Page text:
Diagnosis, prognosis, ceanothus. The last one is a flowering shrub that left untended overwhelmed our entire flowerbed. The second one threatened to do the same thing to my psyche.
The word “diagnosis” is from the Greek roots “dia” (through, between, across, apart) and “gnosis” (to know). With the medical imaging currently available, to know through/between/across/apart is pretty accurate. A misdiagnosis is much more rare than it used to be.
Prognosis is a different story. “Pro” means “before, forward, in place of.” Before knowing. Knowing the future. In place of knowing. This is crystal ball stuff. To be sure, prognoses are based on a wealth of experience, but misprognoses are fairly common. If they are any more accurate than stock market predictions, it’s only because the monkeys throwing darts are wearing lab coats. In this era of consumer protection and truth in advertising, I propose we call prognoses what they really are: Proguesses.
No one has ever died from a diagnosis, but I doubt the same can be said for prognoses. The professional prognosis for Diana of 3 to 12 months to live nearly killed me and I wasn’t even the patient. Diana accepted the diagnosis, and if she didn’t outright reject the prognosis, she at least ignored it. I think that pissed it off and it took it out on me. It didn’t occur to me that the prognosis could be wrong until we were past the one-year mark, the outside date of her expected demise, and even then I only allowed (to myself) that it was maybe “sorta wrong.”
Now we’re six years out and Diana is healthy with no evidence of disease, or “NED” in oncological parlance. Better NED than dead. It’s as close as she’ll get to being cured in the realm of Stage IV cancer from the western medical perspective. So doesn’t that make the initial prognosis wrong? Well, no. It’s not that the prognosis was wrong exactly, it’s just that it wasn’t exactly right, either.
I painted houses one summer to earn money for college. By the end of July I had developed an aversion to shingled siding and an appreciation for subjective statistics. My partner, Harry, figured we had a 50/50 chance of getting a job at each door we knocked on because the house either needed painting or it didn’t. I suggested that by that logic, we should only visit houses that needed painting and improve our odds to 100%. But Harry aspired to be a Supreme Court Justice and a commitment to balance was important to him. We would—or rather he would—knock on all doors. Our conversion rate over the summer ended up a little less 1 percent, about the same as Diana’s 5-year survival odds.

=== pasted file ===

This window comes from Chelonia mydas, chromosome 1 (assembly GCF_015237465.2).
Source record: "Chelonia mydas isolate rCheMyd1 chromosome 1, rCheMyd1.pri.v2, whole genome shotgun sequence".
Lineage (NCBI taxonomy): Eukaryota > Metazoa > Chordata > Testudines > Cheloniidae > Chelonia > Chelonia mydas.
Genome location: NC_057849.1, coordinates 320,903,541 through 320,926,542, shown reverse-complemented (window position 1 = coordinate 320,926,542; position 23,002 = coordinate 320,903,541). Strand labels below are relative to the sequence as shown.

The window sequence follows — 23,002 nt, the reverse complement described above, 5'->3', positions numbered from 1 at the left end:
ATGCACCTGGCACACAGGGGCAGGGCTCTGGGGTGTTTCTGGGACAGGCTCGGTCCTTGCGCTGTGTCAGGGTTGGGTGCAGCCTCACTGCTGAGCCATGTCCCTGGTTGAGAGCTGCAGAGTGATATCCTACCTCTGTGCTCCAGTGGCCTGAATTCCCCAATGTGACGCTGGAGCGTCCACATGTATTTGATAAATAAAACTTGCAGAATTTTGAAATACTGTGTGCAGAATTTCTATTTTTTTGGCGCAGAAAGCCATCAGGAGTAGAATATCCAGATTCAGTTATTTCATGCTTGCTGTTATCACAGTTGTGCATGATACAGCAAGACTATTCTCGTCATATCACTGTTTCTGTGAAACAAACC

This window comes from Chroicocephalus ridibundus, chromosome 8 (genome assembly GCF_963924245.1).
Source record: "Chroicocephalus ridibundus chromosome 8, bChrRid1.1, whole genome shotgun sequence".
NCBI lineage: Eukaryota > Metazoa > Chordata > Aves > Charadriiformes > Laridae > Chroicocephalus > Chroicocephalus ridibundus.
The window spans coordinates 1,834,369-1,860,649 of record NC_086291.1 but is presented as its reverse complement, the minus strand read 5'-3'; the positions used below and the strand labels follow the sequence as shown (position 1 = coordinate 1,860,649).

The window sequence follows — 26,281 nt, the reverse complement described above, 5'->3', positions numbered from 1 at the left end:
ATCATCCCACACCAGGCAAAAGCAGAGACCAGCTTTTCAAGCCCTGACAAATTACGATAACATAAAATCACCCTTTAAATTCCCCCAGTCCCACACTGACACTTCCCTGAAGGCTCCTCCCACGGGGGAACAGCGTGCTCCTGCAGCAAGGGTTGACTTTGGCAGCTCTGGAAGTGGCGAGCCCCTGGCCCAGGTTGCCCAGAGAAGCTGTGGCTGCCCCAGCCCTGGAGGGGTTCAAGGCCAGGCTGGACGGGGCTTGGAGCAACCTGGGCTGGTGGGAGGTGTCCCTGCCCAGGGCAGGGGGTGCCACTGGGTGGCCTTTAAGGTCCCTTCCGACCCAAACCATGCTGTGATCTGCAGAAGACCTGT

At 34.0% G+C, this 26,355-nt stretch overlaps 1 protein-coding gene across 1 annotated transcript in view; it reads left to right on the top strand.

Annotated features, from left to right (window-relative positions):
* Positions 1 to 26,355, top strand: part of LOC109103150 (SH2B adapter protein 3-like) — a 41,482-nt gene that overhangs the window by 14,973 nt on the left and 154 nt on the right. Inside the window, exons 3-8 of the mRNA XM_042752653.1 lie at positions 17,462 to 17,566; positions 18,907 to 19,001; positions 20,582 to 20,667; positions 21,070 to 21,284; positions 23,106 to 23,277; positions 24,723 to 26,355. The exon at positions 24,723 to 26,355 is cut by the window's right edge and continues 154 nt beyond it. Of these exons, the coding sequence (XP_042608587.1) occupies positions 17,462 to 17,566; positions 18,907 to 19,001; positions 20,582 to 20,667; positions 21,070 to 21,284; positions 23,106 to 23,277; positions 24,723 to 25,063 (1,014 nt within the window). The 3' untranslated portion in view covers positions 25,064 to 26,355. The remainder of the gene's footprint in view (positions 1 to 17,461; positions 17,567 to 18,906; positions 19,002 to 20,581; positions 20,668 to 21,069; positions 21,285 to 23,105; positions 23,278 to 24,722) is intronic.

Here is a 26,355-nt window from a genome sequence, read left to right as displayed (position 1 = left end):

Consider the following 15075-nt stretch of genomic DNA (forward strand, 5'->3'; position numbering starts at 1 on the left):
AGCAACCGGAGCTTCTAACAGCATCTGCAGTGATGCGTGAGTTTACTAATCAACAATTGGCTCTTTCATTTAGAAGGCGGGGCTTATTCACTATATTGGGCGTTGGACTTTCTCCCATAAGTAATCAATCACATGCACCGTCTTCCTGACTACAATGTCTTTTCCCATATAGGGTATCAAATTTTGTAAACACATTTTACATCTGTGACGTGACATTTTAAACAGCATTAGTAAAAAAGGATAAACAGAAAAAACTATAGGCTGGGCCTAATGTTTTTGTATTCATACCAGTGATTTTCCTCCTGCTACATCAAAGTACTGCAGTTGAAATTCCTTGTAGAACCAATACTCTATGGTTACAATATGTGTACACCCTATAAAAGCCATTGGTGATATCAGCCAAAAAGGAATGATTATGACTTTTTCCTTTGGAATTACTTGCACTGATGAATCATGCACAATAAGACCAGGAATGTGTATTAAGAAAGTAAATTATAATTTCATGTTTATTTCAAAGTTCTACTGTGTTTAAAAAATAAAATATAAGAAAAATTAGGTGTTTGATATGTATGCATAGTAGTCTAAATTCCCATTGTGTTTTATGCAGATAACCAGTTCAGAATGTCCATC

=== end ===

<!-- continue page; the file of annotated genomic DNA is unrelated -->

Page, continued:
So what are the chances that a given prognosis is right? Supreme Court-aspirant Harry would say 50/50; it either is or it isn’t. With the luxury of hindsight we could say either 0% or 100%; it either was or it wasn’t. If that math doesn’t make sense it’s because the question doesn’t make sense. The nature of a prognosis makes the question irrelevant.
A medical prognosis, like any projected outcome—whether economic, political, personal, marital, environmental, or just about anything else—is essentially based on the following form:
- Given what we know
- assuming nothing changes
- something is likely to happen.
But I think what we don’t know is considerably more influential than what we think we do, so I’d assign a pretty low accuracy coefficient to the first step. And since change is constant and unavoidable, the second step completely invalidates the third so I find myself unable to invest much in the conclusion regardless of any caveats attached to it. To be honest, I’m having a very difficult time getting worked up about any prognostication these days, dire or otherwise.
There are, of course, legitimate concerns in the world that need attention, so is this just rationalization on my part to avoid being an agent of change in Step 2? Could be. Hard to know. But there’s only been a single overriding issue that has affected my world for the past six years. So is that just being selfish? You bet it is. But I’m clear about my role in the world right now and make no apology.
Diana’s time was supposedly short, so we didn’t spend much time worrying about long-term implications of anything. That is one of the ironic benefits of imminent death. We were guided by single-step cause-and-effect: we did whatever made Diana feel better immediately. There was no guessing about it. It either did or didn’t. Is this approach sustainable? I don’t know yet. I’ll have to get back to you.
Diana’s prognosis turned out to be both right and wrong. There’s no question she has survived much longer that anyone anticipated. But on the other hand, at some point in that 3- to 12-month timeframe her life most certainly did end—and an even better one began.